Posted by: Jerry Garrett | May 26, 2018

45 Years At The Indianapolis 500


Those thrilling days of yesteryear at Indy


The first Indianapolis 500 that I ever personally attended was the 1973 running of it – the infamous “Fire and Rain” race that took three days to complete. I was covering the race for The Associated Press and was stationed near the pit exit where Salt Walther crashed in flames. I walked quickly away from that blaze, and was narrowly by missed the fire truck going the wrong way up pit road that ran over and killed a guy. Later, I stationed myself at the entrance to the pits, where Swede Savage had one of the worst crashes in speedway history. He died weeks later in the hospital. Another driver, Art Pollard, had been killed in practice; I had flown over that one in my one-and-only ride in the Goodyear blimp.

After that, I wondered if my first 500 would be my last. Yes, it had lived up to its name as the Greatest Spectacle in Racing, but what a bloody spectacle it was.

But I did go back; it’s been 45 years now, and this year – the 102nd running of the event – I’m reporting it again for The New York Times.

In some ways, the race has changed surprisingly little since 1973. The cars all have their engines mounted at the rear, gumball tires and aerodynamic wings. In the 45 years prior to my arrival, the cars had evolved from the most primitive, earliest forms of automotive transport – with skinny tall tires, enormous engines in front, and cockpits where the drivers sat upright. For a few years, drivers had been accompanied by riding mechanics.

In the early days here, the drivers sometimes raced in street clothes, brogans and cloth or leather helmets. Many didn’t even wear gloves. In this era, of course, racing drivers are kitted up like spacemen in fireproof suits, and strapped in place (laying on their backs inside coffin-like cockpits) with multi-point harnesses.

In days of yore, as they say, drivers eschewed wearing seat belts at all, believing – erroneously – that it was better to be thrown clear of a wreck.

Driver protection has now evolved beyond once-unimaginable, unachievable levels. Not only are the cars now designed to handle impacts without inflicting injuries, so are the walls – the so-called impact-tolerant SAFER barriers – they plow into. Fatalities are rare.

The 1973 race resulted in many of the most significant improvements in crash safety in the history of auto racing: breakaway fuel fittings and puncture-proof fuel cells (drivers had actually sat between unprotected tanks holding up to 80 gallons of fuel), and energy-absorbing or crushable structures. So, that 1973 race probably ranks as a turning point.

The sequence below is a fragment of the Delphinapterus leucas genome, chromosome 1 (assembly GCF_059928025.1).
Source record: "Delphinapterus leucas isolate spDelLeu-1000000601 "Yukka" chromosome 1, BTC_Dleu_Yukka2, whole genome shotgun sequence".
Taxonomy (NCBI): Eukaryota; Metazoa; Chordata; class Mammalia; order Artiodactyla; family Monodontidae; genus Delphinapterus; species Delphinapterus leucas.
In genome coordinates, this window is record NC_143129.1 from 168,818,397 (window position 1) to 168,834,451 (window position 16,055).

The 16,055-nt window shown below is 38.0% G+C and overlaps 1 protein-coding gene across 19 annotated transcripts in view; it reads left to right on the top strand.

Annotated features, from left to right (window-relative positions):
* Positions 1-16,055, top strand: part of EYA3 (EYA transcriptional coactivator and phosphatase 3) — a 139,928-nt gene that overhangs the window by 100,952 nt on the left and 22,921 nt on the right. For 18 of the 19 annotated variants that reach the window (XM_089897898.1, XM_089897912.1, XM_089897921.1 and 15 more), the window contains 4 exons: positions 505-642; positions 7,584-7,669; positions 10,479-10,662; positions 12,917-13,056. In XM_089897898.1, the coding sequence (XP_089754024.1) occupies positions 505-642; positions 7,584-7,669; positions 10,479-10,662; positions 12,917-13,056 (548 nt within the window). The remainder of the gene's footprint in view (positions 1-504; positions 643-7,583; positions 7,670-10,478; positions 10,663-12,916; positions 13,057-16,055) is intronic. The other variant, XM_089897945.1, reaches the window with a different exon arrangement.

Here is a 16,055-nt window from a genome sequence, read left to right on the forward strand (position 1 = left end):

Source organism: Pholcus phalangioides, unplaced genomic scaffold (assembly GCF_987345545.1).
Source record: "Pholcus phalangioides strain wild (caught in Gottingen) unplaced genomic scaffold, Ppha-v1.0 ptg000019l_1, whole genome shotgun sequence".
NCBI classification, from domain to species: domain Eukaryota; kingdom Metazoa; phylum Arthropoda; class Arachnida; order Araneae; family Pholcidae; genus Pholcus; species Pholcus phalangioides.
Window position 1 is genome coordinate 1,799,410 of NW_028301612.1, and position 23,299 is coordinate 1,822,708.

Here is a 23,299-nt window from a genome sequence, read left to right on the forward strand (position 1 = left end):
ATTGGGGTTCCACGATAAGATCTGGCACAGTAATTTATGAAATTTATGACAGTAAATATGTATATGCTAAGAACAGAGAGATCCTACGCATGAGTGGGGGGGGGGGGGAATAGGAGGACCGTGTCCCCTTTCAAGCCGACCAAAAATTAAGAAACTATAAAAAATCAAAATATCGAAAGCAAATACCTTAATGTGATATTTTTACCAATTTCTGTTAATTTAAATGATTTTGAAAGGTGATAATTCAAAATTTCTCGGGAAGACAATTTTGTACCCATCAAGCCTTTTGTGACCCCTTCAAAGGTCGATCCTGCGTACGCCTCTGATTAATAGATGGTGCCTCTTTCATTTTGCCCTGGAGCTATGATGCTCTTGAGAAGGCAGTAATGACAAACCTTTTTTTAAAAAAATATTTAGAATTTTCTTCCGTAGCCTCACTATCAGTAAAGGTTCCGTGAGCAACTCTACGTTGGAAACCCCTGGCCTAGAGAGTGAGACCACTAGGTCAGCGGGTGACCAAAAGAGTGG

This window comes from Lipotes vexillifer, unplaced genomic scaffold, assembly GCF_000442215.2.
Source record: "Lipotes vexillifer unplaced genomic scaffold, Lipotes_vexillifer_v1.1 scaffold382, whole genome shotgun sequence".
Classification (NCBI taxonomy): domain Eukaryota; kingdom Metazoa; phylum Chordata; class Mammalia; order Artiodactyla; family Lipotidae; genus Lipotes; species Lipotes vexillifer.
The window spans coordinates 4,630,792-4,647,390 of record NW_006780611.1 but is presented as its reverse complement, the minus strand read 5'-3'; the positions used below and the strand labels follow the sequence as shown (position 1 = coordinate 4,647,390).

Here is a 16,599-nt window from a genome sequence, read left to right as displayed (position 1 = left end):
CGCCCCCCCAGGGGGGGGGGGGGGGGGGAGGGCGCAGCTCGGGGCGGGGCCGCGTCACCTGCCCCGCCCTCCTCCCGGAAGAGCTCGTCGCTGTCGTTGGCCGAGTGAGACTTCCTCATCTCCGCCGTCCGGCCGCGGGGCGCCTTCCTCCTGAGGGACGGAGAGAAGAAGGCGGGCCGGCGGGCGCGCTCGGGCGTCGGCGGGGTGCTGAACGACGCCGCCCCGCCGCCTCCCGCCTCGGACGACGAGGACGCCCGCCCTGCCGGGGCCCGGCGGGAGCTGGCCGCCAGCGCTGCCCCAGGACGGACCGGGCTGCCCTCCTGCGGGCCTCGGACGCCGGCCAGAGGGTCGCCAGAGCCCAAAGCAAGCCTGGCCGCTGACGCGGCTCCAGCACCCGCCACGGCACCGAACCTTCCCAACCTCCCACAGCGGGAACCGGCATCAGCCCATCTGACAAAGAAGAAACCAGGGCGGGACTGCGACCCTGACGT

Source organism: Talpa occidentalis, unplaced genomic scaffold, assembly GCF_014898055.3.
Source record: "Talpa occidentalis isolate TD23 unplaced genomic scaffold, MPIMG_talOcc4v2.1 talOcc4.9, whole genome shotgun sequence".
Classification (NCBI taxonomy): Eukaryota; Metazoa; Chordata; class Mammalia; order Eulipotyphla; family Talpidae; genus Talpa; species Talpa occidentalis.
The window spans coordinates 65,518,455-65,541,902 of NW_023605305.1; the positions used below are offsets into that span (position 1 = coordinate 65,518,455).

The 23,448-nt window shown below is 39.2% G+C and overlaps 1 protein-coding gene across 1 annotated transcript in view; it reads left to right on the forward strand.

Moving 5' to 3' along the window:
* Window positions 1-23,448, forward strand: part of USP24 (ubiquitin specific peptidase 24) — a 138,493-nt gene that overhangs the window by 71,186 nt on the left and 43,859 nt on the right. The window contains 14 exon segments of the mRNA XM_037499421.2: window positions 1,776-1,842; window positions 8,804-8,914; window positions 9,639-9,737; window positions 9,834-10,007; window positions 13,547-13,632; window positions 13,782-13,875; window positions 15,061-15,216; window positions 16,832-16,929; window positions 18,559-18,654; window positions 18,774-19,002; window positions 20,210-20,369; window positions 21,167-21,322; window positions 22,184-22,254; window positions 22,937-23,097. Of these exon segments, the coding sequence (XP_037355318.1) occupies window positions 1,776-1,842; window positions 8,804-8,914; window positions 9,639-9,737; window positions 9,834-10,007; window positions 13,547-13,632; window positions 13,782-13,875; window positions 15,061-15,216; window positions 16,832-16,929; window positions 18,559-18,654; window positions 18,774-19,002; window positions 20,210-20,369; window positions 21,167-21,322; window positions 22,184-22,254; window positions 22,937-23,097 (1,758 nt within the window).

Up until 1973, about 40 percent of Indy car drivers could be expected to be killed at some point in their careers. Perhaps 70 percent or more suffered crippling injuries – particularly burns. One of the sport’s longest-tenured drivers, A.J. Foyt, had his career threatened multiple times with burns, internal injuries and a broken bones; even after 40 years behind the wheel, he refused to retire despite shattered legs that were barely saved from amputation.

For a time in the 1990s, foot and leg injuries threatened to sideline an entire generation of Indy car drivers. But that vulnerability prompted another round of safety innovations that ultimately all but eliminated that danger.

The biggest change that I have seen in 45 years at Indy is among the drivers. Of course, all the drivers of that era have long since retired, although Mario Andretti still gives hair-raising rides to folks in an Indy car two-seater.

Andretti was in his heyday back in the 1970s – winning the 500 a second time (and then losing it in a court battle with Bobby Unser), winning a Formula 1 World Championship and capturing multiple checkered flags. But as Andretti’s time has come and long gone, so has the career of his son Michael, now a successful team owner. Now a third generation of the Andretti family is racing, with Marco, well into his career. Maybe one day a fourth generation will come along.

Now that will make you feel old!

Jerry Garrett

May 26, 2018

Leave a Reply

Fill in your details below or click an icon to log in: Logo

You are commenting using your account. Log Out /  Change )

Google photo

You are commenting using your Google account. Log Out /  Change )

Twitter picture

You are commenting using your Twitter account. Log Out /  Change )

Facebook photo

You are commenting using your Facebook account. Log Out /  Change )

Connecting to %s


%d bloggers like this: